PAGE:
1. Utility–Generator Application:

utility generator ATS
Standard Application Utility–Generator
  • In this standard configuration, the ATS facilitates the automatic transfer of electrical loads between a utility main source and a generator backup source. This setup is particularly common in emergency and standby power systems.
  • During a power outage or reduction in utility power, the transfer switch swiftly and automatically shifts the load circuit to the generator, ensuring uninterrupted power supply to critical loads.

2. Generator–Generator Application:

Generator Generator ATS
Generator Generator ATS
  • Figure depicts an alternative application where the ATS is employed between two generator sets. This configuration is often utilized in prime power scenarios, especially in remote installations.
  • In generator–generator applications, the transfer switch is used to alternate source power periodically between two generators. This practice ensures an equal sharing of run time between the generator sets.
  • Such applications are beneficial in remote locations where a consistent and reliable power source is crucial, and the periodic alternation between generators helps optimize their usage.

Selection of the Size of Automatic Transfer Switch

When determining the size of an automatic transfer switch (ATS), it is crucial to match its rating with the specifications of your main breaker panel. The selection process depends on the desired power coverage during a blackout and the capacity of your generator. Here’s a guideline for choosing the right size:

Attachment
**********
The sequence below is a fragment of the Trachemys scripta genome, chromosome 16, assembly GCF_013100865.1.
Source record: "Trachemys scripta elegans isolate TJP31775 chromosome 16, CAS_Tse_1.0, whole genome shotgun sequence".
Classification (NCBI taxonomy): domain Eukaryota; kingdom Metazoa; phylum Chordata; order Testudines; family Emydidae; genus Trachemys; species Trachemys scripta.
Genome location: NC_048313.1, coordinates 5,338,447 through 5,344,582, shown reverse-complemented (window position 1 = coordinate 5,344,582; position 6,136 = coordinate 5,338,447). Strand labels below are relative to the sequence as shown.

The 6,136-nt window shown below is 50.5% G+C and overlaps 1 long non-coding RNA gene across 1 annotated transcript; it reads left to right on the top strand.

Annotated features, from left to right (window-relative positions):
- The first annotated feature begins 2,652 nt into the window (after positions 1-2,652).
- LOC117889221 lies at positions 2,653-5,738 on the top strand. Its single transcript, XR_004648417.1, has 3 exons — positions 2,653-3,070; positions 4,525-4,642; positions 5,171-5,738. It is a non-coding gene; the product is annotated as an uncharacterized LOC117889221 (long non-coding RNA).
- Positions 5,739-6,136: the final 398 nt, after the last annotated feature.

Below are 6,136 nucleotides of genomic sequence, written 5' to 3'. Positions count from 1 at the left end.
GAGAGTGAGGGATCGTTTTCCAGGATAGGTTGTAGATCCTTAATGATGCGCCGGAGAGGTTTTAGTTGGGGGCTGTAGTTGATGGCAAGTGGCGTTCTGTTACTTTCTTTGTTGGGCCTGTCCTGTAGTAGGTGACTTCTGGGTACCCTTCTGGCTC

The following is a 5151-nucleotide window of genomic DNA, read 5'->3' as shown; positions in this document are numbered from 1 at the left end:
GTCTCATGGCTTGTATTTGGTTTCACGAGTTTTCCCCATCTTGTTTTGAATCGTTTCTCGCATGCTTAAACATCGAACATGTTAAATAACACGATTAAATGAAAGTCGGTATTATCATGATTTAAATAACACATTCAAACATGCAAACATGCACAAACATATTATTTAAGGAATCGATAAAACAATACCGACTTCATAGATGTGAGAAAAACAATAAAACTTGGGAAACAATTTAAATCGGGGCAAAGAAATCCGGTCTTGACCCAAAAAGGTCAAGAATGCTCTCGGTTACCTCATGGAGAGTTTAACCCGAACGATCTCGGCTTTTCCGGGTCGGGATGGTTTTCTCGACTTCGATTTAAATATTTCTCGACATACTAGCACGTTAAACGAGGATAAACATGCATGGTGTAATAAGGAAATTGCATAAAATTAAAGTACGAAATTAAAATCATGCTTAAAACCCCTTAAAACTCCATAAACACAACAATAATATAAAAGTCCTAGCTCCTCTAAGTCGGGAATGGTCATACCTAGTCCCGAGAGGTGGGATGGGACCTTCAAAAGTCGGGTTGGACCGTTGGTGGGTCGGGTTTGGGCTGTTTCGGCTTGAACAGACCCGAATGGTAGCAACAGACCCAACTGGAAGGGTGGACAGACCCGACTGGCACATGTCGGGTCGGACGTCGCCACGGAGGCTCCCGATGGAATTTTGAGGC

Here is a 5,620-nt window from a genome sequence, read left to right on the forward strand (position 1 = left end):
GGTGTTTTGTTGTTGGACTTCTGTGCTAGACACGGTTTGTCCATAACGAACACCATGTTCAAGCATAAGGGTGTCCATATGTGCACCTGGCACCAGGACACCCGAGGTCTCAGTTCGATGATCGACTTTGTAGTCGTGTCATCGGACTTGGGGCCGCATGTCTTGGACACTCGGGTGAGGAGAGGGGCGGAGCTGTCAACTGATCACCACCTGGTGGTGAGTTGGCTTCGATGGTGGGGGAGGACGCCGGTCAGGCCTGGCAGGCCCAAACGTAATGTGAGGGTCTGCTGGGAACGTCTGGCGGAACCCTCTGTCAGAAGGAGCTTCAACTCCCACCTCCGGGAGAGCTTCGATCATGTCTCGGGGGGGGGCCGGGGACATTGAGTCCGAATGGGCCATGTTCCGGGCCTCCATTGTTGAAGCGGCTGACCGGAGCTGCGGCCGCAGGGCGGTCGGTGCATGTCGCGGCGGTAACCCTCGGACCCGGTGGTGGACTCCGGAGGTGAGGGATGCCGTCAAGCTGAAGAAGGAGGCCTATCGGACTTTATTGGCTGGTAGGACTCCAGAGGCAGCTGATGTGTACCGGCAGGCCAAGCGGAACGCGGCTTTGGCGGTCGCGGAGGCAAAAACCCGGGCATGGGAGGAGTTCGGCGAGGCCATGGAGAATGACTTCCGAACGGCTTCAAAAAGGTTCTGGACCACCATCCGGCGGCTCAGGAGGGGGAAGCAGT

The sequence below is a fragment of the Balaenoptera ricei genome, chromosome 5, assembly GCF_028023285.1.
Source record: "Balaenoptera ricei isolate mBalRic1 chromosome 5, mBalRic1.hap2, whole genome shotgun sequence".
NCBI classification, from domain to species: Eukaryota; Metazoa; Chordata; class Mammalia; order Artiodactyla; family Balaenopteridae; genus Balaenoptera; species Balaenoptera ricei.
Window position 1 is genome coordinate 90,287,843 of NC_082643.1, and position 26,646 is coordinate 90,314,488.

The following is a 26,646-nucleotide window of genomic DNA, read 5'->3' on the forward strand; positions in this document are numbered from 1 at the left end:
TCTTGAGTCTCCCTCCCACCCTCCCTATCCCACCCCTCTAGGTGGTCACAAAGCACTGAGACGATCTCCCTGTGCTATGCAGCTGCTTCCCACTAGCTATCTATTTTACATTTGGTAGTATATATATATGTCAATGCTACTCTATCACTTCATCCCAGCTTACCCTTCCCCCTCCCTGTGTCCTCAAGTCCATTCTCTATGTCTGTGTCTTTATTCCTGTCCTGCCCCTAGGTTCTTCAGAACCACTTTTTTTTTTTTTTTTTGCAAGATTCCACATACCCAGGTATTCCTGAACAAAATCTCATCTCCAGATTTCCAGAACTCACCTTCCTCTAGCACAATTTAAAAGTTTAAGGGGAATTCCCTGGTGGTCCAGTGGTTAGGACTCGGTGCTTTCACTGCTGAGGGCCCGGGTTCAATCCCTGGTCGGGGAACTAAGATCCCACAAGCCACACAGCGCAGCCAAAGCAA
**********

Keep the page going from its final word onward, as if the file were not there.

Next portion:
1. Entire Load Coverage:
    • If the goal is to power the entire load in the event of a power outage, and your generator is sufficiently large, opt for a transfer switch with a rating identical to your main breaker panel. Typical residential main breaker panels are either 60 amps or, more commonly, 200 amps.
    • Install the transfer switch between the main breaker (usually located at the meter) and the main electrical panel to ensure seamless transition and full load coverage.
  2. Selective Load Coverage:
    • If you prefer to run only specific loads during a power outage, consider installing a sub-panel (Emergency Load Management Distribution Board – EMDB) connected to your main panel.
    • Choose a transfer switch with an amperage rating based on the specific load requirements rather than the entire panel capacity. This approach is practical when your generator’s capacity is insufficient to power everything simultaneously.

Example Scenario:

  • In a home with a 100-amp main feed and a robust 60 kW diesel generator, the generator is capable of powering the entire house. In this case, a transfer switch matching the main breaker panel’s capacity ensures that all household appliances function normally during a power outage.
  • Calculations using the formula PGEN=1.73VI*COS∂ (where I = PGEN / 1.73 * V * COS∂) can be employed to determine the amperage requirement. For instance, with a 60,000-watt generator operating at 400 volts and a power factor of 0.8, the calculated amperage (I) is 108A.

Careful consideration of your generator’s capacity and the specific loads you want to power during an outage will guide the selection of the appropriate automatic transfer switch size, ensuring optimal functionality and efficiency in emergency situations.